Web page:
McDaniels lived as a self-described "hermit" in the state of Maine. In 2010 he launched a series of YouTube videos on his website, featuring his music and thoughts on some of his creations. McDaniels died on July 29, 2011, at his home.[6]

Discography[edit]

Compared to What (extract)

I love the lie and lie the love
A-hangin' on, with push and shove
Possession is the motivation
That is hangin' up the God-damn nation
Looks like we always end up in a rut (everybody now!)
Tryin' to make it real — compared to what? C'mon baby!

Slaughterhouse is a-killin' hogs
Twisted children killin' frogs
Poor dumb rednecks rollin' logs
Tired old lady kissin' dogs
I hate the human
love that stinking mutt (I can't use it!)
Try to make it real — compared to what? C'mon baby now!

The President, he's got his war
Folks don't know just what it's for
Nobody gives us rhyme or reason
Have one doubt, they call it treason
We're chicken-feathers, all without one nut. God damn it!
Tryin' to make it real — compared to what? (Sock it to me)

Church on Sunday, sleep and nod
Tryin' to duck the wrath of God
Preacher's fillin' us with fright
They all tryin' to teach us what they think is right
They really got to be some kind of nut (I can't use it!)
Tryin' to make it real — compared to what?

Where's that bee and where's that honey?
Where's my God and where's my money?
Unreal values, crass distortion
Unwed mothers need abortion
Kind of brings to mind ol' young King Tut (He did it now)
Tried to make it real — compared to what?!

as performed by Les McCann and Eddie Harris, 1969.[7]

Albums[edit]

Year Album Record Label
1960 In Times Like These Liberty Records
Somestimes I'm Happy Sometimes I'm Blue
1961 100 Lbs. Of Clay!
Tower of Strength
1962 Hit After Hit
Gene McDaniels Sings Movie Memories
1963 The Wonderful World of Gene McDaniels
1966 The Facts of Life
1970 Outlaw Atlantic Records
1971 Headless Heroes of the Apocalypse
1975 Natural Juices Ode Records

As Universal Jones

Year Album Record Label
1972 Universal Jones Vol. 1 MGM Records

Singles[edit]

Year Title Peak chart positions Record Label B-side Album
US AC R&B UK
1960 "In Times Like These" Liberty Records "Once Before" In Times Like These
"Green Door" "The Facts of Life" Sometimes I'm Happy Sometimes I'm Blue
1961 "A Hundred Pounds of Clay" 3 11 "Come on Take a Chance" 100 Lbs. Of Clay!
"Take Good Care of Her" "Are You Sincere"
"A Tear" 31 "She's Come Back" Tower of Strength
"Tower of Strength" 5 5 49 "The Secret"
"Chip Chip" 10 "Another Tear Falls"
1962 "Funny" 99 "Chapel of Tears"
"Point of No Return" 21 23 "Warmer Than a Whisper" Hit After Hit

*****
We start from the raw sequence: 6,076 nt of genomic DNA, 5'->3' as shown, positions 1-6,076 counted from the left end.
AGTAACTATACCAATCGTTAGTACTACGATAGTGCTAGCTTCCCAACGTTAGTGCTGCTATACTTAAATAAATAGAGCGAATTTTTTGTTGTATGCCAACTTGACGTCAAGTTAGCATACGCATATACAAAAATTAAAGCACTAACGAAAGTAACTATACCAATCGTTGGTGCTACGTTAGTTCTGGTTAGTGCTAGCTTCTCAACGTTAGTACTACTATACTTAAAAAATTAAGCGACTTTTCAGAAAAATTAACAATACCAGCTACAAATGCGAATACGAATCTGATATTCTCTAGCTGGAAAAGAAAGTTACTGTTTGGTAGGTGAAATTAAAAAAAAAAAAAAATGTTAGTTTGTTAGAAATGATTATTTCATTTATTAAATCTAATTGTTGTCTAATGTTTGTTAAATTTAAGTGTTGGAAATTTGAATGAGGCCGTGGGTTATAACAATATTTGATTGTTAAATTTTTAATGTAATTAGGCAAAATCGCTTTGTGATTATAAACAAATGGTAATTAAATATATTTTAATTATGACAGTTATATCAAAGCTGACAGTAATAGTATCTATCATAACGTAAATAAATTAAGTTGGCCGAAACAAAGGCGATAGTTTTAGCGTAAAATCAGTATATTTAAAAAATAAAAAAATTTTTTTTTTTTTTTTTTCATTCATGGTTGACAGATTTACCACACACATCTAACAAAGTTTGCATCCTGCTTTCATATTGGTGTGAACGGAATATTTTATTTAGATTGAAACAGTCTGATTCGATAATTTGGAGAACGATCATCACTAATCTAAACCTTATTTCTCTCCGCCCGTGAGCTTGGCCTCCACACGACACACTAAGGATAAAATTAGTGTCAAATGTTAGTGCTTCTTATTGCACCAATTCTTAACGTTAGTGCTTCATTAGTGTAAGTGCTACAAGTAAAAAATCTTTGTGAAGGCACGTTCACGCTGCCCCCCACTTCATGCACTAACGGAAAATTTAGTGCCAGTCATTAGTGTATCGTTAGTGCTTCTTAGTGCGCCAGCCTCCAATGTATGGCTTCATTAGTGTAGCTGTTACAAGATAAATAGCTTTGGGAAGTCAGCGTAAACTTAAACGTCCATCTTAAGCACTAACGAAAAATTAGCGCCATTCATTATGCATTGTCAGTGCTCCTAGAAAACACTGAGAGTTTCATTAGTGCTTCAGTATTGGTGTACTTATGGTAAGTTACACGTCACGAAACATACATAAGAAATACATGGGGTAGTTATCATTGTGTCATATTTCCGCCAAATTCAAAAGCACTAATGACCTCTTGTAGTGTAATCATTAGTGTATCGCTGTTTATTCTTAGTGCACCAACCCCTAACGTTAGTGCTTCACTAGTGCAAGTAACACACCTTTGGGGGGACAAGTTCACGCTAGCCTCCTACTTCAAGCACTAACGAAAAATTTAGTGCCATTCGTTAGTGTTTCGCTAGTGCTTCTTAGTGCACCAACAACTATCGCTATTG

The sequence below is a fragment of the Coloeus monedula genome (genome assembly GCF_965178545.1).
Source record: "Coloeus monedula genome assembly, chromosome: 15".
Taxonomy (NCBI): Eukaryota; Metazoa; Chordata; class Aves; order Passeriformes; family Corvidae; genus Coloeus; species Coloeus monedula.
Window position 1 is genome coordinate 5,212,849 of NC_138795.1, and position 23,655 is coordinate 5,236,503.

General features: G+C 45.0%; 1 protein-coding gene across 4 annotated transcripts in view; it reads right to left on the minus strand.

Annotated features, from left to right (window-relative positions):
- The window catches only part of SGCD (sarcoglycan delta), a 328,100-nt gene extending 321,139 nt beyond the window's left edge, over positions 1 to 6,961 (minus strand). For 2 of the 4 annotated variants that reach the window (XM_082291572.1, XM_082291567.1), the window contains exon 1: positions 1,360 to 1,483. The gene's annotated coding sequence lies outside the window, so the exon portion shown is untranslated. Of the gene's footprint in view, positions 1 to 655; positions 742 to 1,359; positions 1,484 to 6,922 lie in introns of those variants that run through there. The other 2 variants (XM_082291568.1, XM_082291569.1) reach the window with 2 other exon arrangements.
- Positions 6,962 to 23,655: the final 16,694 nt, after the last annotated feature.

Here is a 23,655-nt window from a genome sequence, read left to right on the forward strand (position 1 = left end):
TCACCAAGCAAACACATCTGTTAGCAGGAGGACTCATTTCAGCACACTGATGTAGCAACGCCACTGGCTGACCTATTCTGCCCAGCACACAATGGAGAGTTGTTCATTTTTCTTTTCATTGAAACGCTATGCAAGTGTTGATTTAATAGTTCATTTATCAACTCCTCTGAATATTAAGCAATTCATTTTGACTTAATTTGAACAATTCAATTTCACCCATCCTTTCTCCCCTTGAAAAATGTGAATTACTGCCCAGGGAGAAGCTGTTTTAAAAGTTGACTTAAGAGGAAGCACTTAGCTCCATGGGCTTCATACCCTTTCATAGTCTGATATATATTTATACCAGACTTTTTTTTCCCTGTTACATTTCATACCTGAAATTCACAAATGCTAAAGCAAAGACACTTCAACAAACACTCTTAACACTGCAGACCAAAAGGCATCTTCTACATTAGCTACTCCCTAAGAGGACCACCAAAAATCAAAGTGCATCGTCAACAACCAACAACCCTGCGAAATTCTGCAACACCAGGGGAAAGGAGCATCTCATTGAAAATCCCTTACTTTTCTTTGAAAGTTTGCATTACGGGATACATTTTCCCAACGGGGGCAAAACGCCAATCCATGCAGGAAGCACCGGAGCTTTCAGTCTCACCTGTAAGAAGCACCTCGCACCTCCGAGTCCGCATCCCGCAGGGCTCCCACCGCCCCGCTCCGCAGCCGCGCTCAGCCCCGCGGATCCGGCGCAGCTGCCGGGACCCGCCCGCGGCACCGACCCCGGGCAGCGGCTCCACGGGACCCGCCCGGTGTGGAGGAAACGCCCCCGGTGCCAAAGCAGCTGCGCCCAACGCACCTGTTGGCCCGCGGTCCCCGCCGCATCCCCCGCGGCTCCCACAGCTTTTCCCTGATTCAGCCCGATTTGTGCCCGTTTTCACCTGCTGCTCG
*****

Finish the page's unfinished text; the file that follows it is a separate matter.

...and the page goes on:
"Spanish Lace" 31 "Somebody's Waiting"
1963 "The Puzzle" "Cry Baby Cry"
"It's a Lonely Town (Lonely Without You)" 64 30 "False Friends"
"Anyone Else" "The Old Country"
1964 "Make Me a Present of You" "In Times Like These"
"(There Goes The) Forgotten Man" "Emily"
1965 "Walk With a Winner" "A Miracle"
"Will It Last Forever" "Hang On (Just a Little Bit Longer)"
1966 "Something Blue" Columbia Records "'Cause I Love You So"
1967 "Touch of Your Lips" "Sweet Lover No More"

As Universal Jones

Year Title Peak chart positions Record Label B-side Album
US AC R&B UK
1972 "River" 115 37 MGM Records "Feeling That Glow" Universal Jones Vol. 1
"We All Know a Lot of Things But It Don't Never Show" "Tuesday Morning"

Produced by Eugene McDaniels[edit]

  • Merry Clayton, "Keep Your Eye on the Sparrow" 1975
  • Jimmy Smith, "Sit on It" 1977
  • The Voltage Brothers, "The Voltage Brothers" 1978
  • The Floaters, "Levitation" 1979
  • Floaters, "Into the Future" 1979
  • Phyllis Hyman, "Meet Me on the Moon", 1991
  • Carri Coltrane, The First Time 1999
  • Carri Coltrane, Flamenco Sketches 1998

Filmography[edit]

  • It's Trad, Dad! (a.k.a. Ring-A-Ding Rhythm, 1962)
  • The Young Swingers (1963)

Video game roles[edit]

References[edit]

  1. ^ a b c Murrells, Joseph (1978). The Book of Golden Discs (2nd ed.). London: Barrie and Jenkins Ltd. p. 136. ISBN 0-214-20512-6. 
  2. ^ a b c Biography by Bruce Eder at Allmusic.com
  3. ^ a b Richard Williams, Obituary, The Guardian, 15 August 2011.
  4. ^ Roberts, David (2006). British Hit Singles & Albums (19th ed.). London: Guinness World Records Limited. p. 338 & 583. ISBN 1-904994-10-5. 
  5. ^ Peel, Jeremy. "League of Legends champion Nasus' voice to be switched after death of original actor". PCGamesN. Retrieved 31 October 2013. 
  6. ^ "GENE MACDANIELS PASSES AWAY | Cashbox Magazine Canada". Cashboxcanada.ca. Retrieved 2012-03-25. 
  7. ^ "Les McCann & Eddie Harris: Compared To What lyrics" at smartlyrics.com

External links[edit]